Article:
As far as I understand, the "junction tree algorithm" is a general inference framework which roughly consists of the four steps 1) triangulate, 2) construct junction tree, 3) propagate probabilities/pass messages and 4) perform intra-clique inference in order to calculate marginals.

During my study of the JT algorithm i encountered the terms "Hugin algorithm" and "Shafer-Shenoy algorithm", which to me seem to be two different ways to perform the third step in the JT algorithm as described above. However, I'm unclear as to what exactly the definitions of these two algorithms are. The definition of each does not seem to be consistent, and some sources appear to treat them as essentially the same algorithm (or at least seem to imply that the Shafer-Shenoy algorithm is used by the Hugin PGM software, whereas my understanding was that the Hugin algorithm was developed specifically for this software).

Adding to the confusion, the main tome on the topic (Koller and Friedman) does not use any of these terms, but instead uses terms like "sum-product algorithm", "sum-product-division algorithm" and "Lauritz-Spiegelhalter algorithm".

Can anybody clarify the correspondence between all these terms for me, and point me to a "canonical" definition of the Hugin and Shafer-Shenoy algorithms? Currently I'm thoroughly confused by the extreme diversity of terms for algorithms that seem to be very similar, for the most part.


1 Answer 1


The Shafer-Shenoy and the Hugin algorithms are two variants of variable elimination which differ in their efficiency (Hugin takes less computations but Shafer-Shenoy allows to perform certain queries more efficiently).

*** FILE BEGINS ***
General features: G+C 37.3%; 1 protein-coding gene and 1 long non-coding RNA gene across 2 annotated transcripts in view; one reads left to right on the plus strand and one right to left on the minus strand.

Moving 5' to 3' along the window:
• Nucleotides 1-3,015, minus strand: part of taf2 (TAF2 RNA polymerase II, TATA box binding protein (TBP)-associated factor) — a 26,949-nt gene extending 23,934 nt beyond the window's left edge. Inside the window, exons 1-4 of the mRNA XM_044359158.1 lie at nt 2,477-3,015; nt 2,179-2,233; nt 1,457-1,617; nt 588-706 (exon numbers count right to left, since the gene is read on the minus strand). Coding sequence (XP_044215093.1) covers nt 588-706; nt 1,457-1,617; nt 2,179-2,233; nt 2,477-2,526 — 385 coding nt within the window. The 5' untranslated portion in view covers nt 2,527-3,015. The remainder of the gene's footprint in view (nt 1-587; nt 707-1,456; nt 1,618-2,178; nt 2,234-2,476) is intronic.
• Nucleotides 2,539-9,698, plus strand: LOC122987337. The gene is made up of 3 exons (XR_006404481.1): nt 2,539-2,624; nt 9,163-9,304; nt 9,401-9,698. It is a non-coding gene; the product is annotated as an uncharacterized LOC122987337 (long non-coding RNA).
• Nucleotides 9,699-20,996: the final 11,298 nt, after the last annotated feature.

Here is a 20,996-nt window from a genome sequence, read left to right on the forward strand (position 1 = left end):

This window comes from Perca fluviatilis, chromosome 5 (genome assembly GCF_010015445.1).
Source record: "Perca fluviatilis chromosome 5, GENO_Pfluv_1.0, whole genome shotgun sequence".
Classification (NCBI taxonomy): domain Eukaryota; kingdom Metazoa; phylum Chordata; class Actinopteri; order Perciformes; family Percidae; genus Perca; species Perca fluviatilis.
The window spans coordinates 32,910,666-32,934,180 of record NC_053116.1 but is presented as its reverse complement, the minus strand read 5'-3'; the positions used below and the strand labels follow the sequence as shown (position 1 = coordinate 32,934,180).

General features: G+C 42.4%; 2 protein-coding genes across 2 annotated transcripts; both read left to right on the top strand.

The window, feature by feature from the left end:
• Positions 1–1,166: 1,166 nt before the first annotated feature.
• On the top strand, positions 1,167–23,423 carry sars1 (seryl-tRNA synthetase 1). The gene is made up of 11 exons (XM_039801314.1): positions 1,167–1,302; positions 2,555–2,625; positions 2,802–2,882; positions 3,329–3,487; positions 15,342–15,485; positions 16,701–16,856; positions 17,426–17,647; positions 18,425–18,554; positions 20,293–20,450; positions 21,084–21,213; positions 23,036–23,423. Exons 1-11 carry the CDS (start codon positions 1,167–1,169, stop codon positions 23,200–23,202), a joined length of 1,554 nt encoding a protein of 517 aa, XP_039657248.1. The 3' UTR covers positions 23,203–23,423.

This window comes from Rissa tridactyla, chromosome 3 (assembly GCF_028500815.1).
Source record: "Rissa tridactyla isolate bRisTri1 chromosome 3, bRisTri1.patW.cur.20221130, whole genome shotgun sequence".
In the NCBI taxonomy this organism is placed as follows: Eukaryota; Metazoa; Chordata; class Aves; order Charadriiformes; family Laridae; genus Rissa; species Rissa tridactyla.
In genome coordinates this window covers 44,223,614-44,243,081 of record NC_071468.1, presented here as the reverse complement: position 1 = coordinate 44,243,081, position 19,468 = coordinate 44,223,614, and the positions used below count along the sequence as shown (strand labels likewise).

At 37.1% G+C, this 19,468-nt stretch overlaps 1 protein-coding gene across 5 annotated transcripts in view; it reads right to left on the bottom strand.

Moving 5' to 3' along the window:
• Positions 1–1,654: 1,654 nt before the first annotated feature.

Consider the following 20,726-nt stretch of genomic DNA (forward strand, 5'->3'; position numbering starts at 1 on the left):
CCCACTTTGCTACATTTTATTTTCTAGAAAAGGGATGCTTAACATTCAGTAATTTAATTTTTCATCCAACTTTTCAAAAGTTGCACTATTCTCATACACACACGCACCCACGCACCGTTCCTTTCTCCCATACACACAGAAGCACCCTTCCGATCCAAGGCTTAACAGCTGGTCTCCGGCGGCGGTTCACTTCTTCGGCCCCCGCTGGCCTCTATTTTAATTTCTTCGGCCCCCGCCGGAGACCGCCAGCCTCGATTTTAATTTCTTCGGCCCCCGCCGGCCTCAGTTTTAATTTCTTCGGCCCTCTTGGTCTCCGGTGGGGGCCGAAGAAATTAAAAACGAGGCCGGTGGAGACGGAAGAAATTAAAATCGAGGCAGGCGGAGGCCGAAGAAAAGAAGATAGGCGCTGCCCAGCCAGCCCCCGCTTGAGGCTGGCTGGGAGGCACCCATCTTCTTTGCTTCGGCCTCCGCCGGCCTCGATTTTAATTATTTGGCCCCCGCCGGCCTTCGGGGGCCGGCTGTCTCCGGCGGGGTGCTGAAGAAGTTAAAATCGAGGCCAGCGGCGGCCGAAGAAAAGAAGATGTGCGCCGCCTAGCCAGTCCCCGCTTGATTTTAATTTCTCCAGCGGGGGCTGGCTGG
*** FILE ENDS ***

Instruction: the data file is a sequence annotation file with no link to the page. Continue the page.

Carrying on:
Both algorithms start with a given junction tree which has been precalculated in a first stage. First a node is selected as a root, and then messages are propagated from the leaves to the root and viceversa. The difference between them is how this message passing is calculated and what information is kept in the nodes.

In Shafer Shenoy the message from, say, node i to node j has the form, $$ m_{i \rightarrow j} = \sum_{i} \phi_{i} \prod_{k \neq j} m_{ki} $$ where $\phi_{i}$ is the corresponding potential associated with the node. The same calculation is done in the opposite direction in a second round, and these results are kept (which is quadratic with the number of nodes).

The Hugin algorithm algorithm proceeds as follows: instead of calculating $$ \phi_{i} \prod_{k \neq j} m_{ki} $$ as the message from node k to i, compute the whole product, $$ p_{i} = \phi_{i} \prod_{k \neq i} m_{ki} $$ just once. Then, you can recover the previous message by dividing, $$ p_{i} / m_{kj} $$

If $m_{kj} = 0$, then set that message to zero (as it should otherwise be). The disadvantage of the Hugin algorithm is that, if a later point you wish to ask a different question to the model, and set some other evidence, you need to do more recalculations than in the first algorithm. So actually, which one you use depends on the application.

  • $\begingroup$ I think $\sum_i$ should be $\sum_{i\backslash j}$, where $i\backslash j$ is the set-theoretic difference. Also write "...$ \phi_{i} \prod_{k \neq j} m_{ki} $ as the message from node k to i, compute the whole product", but I can't figure out how it is the message from $k$ to $i$. Could you clarify that? $\endgroup$ Aug 11, 2021 at 18:54

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